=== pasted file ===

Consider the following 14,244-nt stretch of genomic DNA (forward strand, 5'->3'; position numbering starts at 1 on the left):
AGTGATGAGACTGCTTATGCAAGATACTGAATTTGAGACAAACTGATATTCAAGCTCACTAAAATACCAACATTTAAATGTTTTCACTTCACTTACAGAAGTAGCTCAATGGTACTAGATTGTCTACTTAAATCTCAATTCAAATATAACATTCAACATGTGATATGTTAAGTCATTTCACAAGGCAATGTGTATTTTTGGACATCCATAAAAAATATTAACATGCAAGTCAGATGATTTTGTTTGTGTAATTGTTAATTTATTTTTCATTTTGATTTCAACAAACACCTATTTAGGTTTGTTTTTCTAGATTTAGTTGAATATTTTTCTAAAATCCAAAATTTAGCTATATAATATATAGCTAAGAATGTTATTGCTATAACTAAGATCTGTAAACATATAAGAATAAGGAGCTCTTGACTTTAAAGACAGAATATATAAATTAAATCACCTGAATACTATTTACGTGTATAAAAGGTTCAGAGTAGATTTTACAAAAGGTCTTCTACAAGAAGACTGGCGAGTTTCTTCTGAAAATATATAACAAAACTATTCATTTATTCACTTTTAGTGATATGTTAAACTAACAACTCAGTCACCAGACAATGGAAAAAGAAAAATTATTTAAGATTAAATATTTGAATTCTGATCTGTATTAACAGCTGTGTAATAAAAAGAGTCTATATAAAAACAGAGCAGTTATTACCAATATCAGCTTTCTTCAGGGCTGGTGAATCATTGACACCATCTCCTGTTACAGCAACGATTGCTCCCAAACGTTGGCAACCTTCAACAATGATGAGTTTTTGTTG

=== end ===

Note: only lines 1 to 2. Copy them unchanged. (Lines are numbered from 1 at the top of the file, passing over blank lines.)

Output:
Consider the following 14,244-nt stretch of genomic DNA (forward strand, 5'->3'; position numbering starts at 1 on the left):
AGTGATGAGACTGCTTATGCAAGATACTGAATTTGAGACAAACTGATATTCAAGCTCACTAAAATACCAACATTTAAATGTTTTCACTTCACTTACAGAAGTAGCTCAATGGTACTAGATTGTCTACTTAAATCTCAATTCAAATATAACATTCAACATGTGATATGTTAAGTCATTTCACAAGGCAATGTGTATTTTTGGACATCCATAAAAAATATTAACATGCAAGTCAGATGATTTTGTTTGTGTAATTGTTAATTTATTTTTCATTTTGATTTCAACAAACACCTATTTAGGTTTGTTTTTCTAGATTTAGTTGAATATTTTTCTAAAATCCAAAATTTAGCTATATAATATATAGCTAAGAATGTTATTGCTATAACTAAGATCTGTAAACATATAAGAATAAGGAGCTCTTGACTTTAAAGACAGAATATATAAATTAAATCACCTGAATACTATTTACGTGTATAAAAGGTTCAGAGTAGATTTTACAAAAGGTCTTCTACAAGAAGACTGGCGAGTTTCTTCTGAAAATATATAACAAAACTATTCATTTATTCACTTTTAGTGATATGTTAAACTAACAACTCAGTCACCAGACAATGGAAAAAGAAAAATTATTTAAGATTAAATATTTGAATTCTGATCTGTATTAACAGCTGTGTAATAAAAAGAGTCTATATAAAAACAGAGCAGTTATTACCAATATCAGCTTTCTTCAGGGCTGGTGAATCATTGACACCATCTCCTGTTACAGCAACGATTGCTCCCAAACGTTGGCAACCTTCAACAATGATGAGTTTTTGTTG